There is a lot of confusion about the difference between APR and APY, and a lot of people don’t understand what these terms mean. In this blog post, we will explain the difference between APR and APY and how to calculate each one. We will also provide some examples to help make things clearer. Let’s get started!
What is APR?
APR, or annual percentage rate, is the APR is the rate of interest you’ll pay on a loan – such as a credit card or mortgage – expressed as a percentage of the amount you borrow. APR is usually higher than the interest rate because it includes fees and other costs associated with borrowing money.
For example, if you’re considering taking out a loan for $10,000 with an APR of 10%, you can expect to pay $1,000 in interest each year. The actual amount you’ll pay will depend on the term of the loan – that is, how long you have to repay it.
APR can also be used as a tool to compare different loans. For instance, if one loan has an APR of 5% and another has an APR of 10%, the first loan will likely be the better choice since it will cost less in interest over time. APR is just one factor to consider when taking out a loan, but it’s an important one to understand.
What is APY?
APY stands for annual percentage yield. It’s the rate of interest that you earn on an investment account, like a savings account, CD, or money market account, over the course of a year. APY is different from the interest rate because it takes into account the effects of compounding.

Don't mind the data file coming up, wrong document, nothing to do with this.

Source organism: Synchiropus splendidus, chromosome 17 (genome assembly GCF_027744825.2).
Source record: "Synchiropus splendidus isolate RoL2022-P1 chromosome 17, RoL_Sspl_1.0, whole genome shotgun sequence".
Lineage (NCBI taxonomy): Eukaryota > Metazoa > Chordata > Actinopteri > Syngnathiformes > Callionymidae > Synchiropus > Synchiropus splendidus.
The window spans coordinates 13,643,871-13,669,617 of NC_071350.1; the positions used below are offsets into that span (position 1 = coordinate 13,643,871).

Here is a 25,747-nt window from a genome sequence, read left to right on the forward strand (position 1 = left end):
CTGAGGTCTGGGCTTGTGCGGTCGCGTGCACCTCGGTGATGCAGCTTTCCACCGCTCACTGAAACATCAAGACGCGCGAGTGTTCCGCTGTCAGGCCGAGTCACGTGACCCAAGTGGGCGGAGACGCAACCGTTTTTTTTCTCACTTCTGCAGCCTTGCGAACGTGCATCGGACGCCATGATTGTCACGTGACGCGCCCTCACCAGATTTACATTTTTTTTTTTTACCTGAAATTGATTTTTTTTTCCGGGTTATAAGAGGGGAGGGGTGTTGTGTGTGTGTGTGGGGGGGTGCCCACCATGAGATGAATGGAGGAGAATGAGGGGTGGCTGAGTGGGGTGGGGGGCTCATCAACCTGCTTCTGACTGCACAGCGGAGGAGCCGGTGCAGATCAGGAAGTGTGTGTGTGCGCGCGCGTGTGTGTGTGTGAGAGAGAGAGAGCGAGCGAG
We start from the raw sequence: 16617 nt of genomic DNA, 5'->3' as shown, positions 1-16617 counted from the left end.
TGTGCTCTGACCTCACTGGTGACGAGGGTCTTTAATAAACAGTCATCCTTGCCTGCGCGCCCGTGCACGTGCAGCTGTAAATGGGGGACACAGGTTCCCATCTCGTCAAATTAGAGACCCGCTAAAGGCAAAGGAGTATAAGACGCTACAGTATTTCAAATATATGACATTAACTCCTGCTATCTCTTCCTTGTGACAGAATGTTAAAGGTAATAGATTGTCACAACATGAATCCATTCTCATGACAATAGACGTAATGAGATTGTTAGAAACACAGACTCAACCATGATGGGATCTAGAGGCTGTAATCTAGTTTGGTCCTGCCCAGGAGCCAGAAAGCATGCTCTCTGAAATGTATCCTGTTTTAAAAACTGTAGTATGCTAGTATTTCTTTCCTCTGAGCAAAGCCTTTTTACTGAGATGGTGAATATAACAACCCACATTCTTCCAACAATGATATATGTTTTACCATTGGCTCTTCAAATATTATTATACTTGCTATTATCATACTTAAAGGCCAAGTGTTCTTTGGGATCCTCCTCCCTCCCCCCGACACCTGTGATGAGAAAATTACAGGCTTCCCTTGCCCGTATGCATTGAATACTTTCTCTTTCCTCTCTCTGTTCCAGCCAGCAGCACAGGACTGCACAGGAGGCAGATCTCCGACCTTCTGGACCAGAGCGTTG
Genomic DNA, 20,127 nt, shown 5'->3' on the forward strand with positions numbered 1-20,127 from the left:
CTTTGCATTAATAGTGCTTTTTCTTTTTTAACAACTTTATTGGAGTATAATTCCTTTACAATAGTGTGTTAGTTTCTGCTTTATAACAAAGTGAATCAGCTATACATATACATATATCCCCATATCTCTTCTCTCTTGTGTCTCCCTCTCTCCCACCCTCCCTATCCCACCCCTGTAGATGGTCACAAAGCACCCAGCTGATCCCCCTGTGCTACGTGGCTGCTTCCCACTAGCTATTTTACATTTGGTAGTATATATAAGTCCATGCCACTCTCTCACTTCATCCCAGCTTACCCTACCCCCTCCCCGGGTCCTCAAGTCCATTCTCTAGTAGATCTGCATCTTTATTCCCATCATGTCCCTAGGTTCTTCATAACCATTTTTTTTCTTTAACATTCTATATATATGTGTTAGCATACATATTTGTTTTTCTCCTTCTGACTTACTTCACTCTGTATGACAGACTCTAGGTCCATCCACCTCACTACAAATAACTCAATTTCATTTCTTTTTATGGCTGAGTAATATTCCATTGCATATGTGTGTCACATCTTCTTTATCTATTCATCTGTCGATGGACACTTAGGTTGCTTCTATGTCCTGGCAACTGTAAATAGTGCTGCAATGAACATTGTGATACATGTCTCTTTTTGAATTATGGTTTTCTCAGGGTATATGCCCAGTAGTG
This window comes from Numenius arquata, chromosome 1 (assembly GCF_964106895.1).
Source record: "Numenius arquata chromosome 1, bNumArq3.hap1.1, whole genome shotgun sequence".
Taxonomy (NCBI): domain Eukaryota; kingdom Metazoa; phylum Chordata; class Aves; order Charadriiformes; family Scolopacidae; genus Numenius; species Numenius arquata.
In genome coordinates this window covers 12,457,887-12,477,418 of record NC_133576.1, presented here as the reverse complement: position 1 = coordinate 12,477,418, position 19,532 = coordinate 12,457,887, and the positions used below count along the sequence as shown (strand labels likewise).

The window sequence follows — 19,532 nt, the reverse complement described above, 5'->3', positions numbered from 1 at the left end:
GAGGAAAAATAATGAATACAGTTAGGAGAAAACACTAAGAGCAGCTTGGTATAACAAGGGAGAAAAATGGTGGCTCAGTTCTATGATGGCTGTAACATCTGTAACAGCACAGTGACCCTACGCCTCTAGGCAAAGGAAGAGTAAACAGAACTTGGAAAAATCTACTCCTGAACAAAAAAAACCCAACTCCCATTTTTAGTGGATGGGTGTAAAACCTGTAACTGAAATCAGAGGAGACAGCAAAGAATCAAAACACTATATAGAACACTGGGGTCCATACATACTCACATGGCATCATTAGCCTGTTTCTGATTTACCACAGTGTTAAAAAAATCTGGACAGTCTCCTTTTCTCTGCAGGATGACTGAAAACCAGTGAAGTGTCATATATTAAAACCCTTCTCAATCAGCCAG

Compounding is when the interest that you’ve earned starts to earn interest itself, and it can have a big impact on your earnings over time. With a higher APY, your money will grow faster because it’s compounding more frequently. For example, if you have $1,000 in an account with a 5% APY, you’ll earn $50 in interest at the end of the year.
But if you have an account with a 6% APY, you’ll earn $60 in interest because your money is compounding more often. That may not seem like much of a difference, but it can add up over time. So when you’re choosing an investment account, be sure to compare APYs to get the best return on your investment.
Difference between APR and APY
APR and APY are both measures of interest, but they’re not the same thing. APR, or annual percentage rate, is a measure of the interest charged on a loan over the course of a year. APY, or annual percentage yield, is a measure of the interest earned on an investment over the course of a year. APR is always lower than APY because APR doesn’t take into account the effects of compounding. Compounding is when the interest earned on an investment is reinvested so that the investment earns interest on top of interest. That’s why APY is always higher than APR; because it includes the effects of compounding, which APR doesn’t.
When it comes to understanding interest rates, it’s important to know the difference between APR and APY. The former is the yearly rate of interest you would pay on a loan, while the latter is the annual percentage yield your deposited funds would earn. Understanding these concepts is key to making smart financial decisions.